There’s a bit of reading to get you primed here. Take turns, going around the circle in your group each reading the paragraphs in succession (yup, even those of you who feel more comfortable keeping quite).
From the Gospel Fluency Handbook:
Another way to grow in seeing Jesus as the Better is to get to know the larger story of the Bible. We walked through a condensed version of it in Week 2. So many people read the Bible as a bunch of individual stories. Sure, there are plenty of stories in the Bible, but the point of the whole Bible is to tell the one true story—the true and better story of the world. It is the story of God and his redeeming love. It is the story of his pursuit of us to rescue and restore us to relationships with him, each other, and a renewed creation.
In one sense, the whole Bible is the gospel—the good news that God has come to rescue and restore humanity and all creation in and through the person and work of Jesus Christ. And every part of the Bible either points forward or backward to Jesus, because he is the heart—the center—of the story. The entirety of the Bible also shows how desperately needy every single person is for God’s salvation.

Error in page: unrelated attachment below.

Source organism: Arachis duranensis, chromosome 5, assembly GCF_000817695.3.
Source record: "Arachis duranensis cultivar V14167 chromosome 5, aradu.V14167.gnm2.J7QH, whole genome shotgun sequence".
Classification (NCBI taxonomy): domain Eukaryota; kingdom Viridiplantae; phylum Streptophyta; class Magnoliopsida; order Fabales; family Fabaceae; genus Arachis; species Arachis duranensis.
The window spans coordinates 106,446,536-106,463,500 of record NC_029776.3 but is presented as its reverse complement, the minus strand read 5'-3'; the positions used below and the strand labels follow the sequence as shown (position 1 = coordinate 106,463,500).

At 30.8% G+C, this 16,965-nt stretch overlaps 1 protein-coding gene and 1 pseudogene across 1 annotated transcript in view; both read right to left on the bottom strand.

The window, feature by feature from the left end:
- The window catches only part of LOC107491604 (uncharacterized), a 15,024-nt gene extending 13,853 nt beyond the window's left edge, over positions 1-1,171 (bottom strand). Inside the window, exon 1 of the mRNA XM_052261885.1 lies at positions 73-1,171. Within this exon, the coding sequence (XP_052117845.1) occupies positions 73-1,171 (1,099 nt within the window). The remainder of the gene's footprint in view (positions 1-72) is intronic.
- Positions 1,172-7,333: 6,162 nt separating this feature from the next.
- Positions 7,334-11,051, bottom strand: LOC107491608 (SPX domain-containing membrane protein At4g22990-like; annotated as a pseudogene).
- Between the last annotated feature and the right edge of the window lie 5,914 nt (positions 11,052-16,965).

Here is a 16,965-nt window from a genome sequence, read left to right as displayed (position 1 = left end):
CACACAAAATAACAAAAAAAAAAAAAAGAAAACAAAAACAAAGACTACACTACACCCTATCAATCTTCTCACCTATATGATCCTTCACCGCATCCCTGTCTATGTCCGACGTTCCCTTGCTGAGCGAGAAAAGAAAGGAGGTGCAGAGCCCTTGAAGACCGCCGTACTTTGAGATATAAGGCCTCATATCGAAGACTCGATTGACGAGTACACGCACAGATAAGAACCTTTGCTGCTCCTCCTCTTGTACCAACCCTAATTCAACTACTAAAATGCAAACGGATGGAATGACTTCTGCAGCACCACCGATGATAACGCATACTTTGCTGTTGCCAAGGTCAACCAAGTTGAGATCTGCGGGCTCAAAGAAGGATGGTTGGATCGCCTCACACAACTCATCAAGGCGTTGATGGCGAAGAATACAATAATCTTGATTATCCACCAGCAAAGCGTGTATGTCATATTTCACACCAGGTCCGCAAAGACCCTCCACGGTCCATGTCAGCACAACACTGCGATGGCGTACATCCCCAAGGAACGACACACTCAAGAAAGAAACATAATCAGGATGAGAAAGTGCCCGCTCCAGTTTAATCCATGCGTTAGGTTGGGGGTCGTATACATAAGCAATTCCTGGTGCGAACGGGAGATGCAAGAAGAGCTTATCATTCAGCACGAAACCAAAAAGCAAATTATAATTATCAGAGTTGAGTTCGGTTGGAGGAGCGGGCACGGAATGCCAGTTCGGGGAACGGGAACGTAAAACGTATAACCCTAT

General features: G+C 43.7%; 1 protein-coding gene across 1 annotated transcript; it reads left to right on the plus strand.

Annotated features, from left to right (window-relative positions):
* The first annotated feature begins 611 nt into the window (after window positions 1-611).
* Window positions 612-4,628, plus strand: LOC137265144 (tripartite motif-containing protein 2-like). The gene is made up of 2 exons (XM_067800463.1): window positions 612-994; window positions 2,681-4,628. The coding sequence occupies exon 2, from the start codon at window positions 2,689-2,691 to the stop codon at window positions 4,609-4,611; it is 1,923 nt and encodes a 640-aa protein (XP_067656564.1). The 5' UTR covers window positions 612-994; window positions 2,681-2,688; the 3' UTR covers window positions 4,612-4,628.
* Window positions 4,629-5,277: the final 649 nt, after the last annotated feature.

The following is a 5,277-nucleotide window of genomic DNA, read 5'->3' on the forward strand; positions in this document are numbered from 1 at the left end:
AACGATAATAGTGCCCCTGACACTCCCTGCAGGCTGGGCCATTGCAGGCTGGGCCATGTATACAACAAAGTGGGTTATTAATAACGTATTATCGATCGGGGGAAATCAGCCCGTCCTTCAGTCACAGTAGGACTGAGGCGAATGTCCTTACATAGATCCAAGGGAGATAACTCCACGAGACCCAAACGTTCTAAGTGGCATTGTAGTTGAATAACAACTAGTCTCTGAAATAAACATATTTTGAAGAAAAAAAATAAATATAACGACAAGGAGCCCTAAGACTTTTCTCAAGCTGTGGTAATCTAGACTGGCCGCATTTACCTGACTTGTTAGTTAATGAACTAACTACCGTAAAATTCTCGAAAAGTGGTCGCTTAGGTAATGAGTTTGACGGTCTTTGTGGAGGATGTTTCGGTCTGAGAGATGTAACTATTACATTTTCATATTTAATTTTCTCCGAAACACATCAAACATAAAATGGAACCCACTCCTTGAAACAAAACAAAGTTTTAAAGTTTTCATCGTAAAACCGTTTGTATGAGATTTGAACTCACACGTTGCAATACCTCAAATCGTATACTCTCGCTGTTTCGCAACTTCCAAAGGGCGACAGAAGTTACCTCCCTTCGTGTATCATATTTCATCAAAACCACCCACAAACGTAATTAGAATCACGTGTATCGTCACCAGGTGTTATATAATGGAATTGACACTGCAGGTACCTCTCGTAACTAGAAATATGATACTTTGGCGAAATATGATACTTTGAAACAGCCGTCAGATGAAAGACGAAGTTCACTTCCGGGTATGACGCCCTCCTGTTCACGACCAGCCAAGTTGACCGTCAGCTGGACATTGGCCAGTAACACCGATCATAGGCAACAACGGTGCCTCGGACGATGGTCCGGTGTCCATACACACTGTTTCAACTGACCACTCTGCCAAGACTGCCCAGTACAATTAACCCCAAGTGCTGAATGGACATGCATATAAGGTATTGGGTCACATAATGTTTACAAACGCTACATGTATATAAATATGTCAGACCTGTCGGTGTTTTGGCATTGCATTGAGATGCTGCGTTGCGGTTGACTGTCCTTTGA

Jesus is the point of every story, the fulfillment of every longing, the completion of everything that is lacking. Every character, story, and theme points to him, because it’s really all about him. So how can you learn to read the Bible this way? I recommend you go through the story of God together as a group regularly. There are many ways to do this. I am increasingly convinced and concerned that most Christians can’t tell the whole story of the Bible. Therefore, they likely can’t show how it all leads to Jesus as the Better.